Although it is always rather scary bleeding during pregnancy is far more common than many women think, or are actually prepared for by their OB GYN, something that can make it even scarier. Often this bleeding is not a cause for major alarm and yet in other situations it can be the first sign of trouble. So just how should you react if it happens to you? The simple answer is to always call your doctor but it can help quell some of the panic you might feel if you understand some of the most common causes of bleeding during pregnancy.
Bleeding During the First Trimester of Pregnancy
What some medical professionals do not tell their first time expectant Mums is that some 20% of all pregnant women experience some bleeding and spotting during the first trimester. Some common causes of bleeding during the first twelve weeks of pregnancy include:
Implantation Bleeding: Implantation bleeding is one of the most frequently experienced forms of bleeding in the first trimester and for the most part it is perfectly harmless. About 6 to 12 days after they conceive many women do notice this bleeding, as the fertilized egg implants itself in the uterus. Most women though do not actually know at this point that they are pregnant and quite often mistake the bleeding, which can last for hours or days, as a normal period.
Cervical Changes: When you are pregnant a lot more blood than usual flows to the cervix to aid the growing baby. A disturbance in this area, caused by a physical exam at the doctor’s or by sexual intercourse can cause bleeding that is usually harmless.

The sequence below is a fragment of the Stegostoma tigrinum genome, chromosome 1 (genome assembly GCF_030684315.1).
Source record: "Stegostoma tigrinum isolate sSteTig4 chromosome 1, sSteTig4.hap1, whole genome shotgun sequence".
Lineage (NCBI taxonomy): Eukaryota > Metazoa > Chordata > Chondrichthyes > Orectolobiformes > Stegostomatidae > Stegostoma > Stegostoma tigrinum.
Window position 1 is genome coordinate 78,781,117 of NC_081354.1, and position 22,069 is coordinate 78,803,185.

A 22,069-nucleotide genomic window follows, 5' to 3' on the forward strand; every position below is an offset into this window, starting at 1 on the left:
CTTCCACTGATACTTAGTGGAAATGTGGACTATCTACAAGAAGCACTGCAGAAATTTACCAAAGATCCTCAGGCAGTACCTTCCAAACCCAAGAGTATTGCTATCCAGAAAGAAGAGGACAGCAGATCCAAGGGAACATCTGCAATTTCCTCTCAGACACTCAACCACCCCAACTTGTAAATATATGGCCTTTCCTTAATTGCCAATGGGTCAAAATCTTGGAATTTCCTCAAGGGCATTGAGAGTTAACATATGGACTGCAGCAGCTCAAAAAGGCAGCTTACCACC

Infection: A vaginal infection, even a yeast infection which is a common nasty side effect of pregnancy, can also cause bleeding. The bleeding itself is usually harmless but a doctor must be the one to instruct you on how any infection should be treated and it should never be ignored. A urinary tract infection can also cause bleeding that can be mistaken for vaginal bleeding and for both Baby’s safety and your own health and comfort that should be reported to and treated by your doctor right away as well.
Miscarriage: Most miscarriages do occur in the first 12 weeks of pregnancy which is why bleeding at this stage is such a concern. The bleeding alone does not mean that the baby is lost though. Only about half of the women who do bleed in this way actually go on to miscarry. The important thing to do is to contact your doctor right away, stay as calm as possible (easier said than done I know) and accurately describe what is happening to you when asked. Usually a miscarriage will also be accompanied by cramping in the lower abdomen and tissue loss as well.
Ectopic Pregnancy: An ectopic pregnancy is rare, one only occurs in about 2% of pregnancies, but it can also be life threatening for the pregnant woman. An ectopic pregnancy occurs when a fertilized egg implants itself outside the uterus, usually in the Fallopian tube. Although the pregnancy will never be viable if the egg continues to grow it can burst the Fallopian tube, endangering the